Celebrating National Reunification Month


Despite the myth about all children remaining in foster care for their entire lives, the majority of children successfully reunite with their families. 

Families, who at one point weren’t able to safely care for their children, often can do so, but it truly takes a village. A village of judges, attorneys, social workers, Court Appointed Special Advocates (CASAs) and family members themselves, for the plan to succeed. All parties need to participate and engage fully in the plan developed by the courts.


Engaging parents in the planning process requires family-centered practices and processes. Child welfare agencies need to assess the family's strengths and need to determine when a child can return home safely. By working with the family, caseworkers examine such variables as whether parents have addressed the safety issues that resulted in out-of-home placement, whether parents and children have received the services outlined in the case plan, whether parents have met other case plan requirements, whether a plan exists to keep children safe once they return home, and more.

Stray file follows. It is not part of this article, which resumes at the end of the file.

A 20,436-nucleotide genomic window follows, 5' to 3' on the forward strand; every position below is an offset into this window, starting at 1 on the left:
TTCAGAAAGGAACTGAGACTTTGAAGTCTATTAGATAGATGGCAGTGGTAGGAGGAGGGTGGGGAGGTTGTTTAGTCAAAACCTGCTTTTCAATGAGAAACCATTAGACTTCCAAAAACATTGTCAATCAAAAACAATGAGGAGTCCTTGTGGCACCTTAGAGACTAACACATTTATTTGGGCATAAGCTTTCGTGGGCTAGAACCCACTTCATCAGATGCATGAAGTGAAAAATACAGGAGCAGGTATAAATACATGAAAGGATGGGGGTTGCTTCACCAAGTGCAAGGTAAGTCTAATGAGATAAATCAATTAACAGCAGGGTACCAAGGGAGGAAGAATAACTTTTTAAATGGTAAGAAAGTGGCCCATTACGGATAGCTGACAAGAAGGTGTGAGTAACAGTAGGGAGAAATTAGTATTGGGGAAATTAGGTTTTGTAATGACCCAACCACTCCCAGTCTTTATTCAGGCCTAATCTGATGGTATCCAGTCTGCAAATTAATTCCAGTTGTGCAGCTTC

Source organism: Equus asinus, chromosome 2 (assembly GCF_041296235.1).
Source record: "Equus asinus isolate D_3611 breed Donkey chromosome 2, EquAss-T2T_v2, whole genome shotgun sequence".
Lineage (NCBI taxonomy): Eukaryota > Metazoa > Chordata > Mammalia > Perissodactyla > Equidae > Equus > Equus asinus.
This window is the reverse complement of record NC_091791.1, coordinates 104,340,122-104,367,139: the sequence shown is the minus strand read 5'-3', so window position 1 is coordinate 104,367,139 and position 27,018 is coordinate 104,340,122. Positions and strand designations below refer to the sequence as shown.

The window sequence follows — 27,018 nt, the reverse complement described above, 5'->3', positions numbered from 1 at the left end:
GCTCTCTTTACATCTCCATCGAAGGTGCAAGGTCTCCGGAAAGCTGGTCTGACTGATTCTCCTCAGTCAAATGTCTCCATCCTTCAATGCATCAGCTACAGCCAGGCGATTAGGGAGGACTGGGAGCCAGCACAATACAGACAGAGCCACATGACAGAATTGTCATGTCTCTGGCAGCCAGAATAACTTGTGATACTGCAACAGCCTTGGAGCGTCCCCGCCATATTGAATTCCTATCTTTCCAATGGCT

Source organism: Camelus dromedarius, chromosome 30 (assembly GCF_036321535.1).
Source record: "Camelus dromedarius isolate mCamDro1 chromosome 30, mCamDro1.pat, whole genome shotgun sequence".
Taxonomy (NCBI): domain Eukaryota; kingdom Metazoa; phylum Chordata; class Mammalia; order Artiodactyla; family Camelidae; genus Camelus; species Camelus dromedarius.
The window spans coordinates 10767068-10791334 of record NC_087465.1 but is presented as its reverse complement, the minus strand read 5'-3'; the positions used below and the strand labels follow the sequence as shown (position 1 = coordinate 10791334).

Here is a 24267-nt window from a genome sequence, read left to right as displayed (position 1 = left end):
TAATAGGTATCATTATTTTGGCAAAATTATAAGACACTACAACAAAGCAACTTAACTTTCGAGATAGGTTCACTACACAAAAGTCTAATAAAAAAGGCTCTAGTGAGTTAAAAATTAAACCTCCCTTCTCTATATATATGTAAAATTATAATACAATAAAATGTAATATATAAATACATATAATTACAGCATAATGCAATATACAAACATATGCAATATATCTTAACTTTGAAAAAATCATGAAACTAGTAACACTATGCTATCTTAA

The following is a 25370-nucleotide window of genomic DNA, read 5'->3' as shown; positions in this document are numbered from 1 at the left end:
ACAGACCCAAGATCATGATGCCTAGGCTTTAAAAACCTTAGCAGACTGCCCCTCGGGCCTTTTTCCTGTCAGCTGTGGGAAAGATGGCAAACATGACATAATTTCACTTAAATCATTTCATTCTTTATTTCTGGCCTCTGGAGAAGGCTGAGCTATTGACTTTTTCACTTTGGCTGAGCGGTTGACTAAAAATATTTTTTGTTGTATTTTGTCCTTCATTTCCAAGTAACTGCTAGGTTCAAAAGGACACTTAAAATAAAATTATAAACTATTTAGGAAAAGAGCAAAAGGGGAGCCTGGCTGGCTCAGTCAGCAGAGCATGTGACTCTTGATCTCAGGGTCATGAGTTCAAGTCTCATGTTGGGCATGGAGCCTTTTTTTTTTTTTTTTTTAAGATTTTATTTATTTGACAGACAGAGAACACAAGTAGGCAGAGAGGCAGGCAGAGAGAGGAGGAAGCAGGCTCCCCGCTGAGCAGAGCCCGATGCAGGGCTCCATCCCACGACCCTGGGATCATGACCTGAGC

The most common outcome for children in foster care is to be returned home and it is critical that practices are in place to ensure the success of reunification. Our passionate CASA Volunteers play a critical role in advocating for services that promote reunification. To learn more about the statistics and value behind reunification, we invite you to check out the following resources:

Beth FultzComment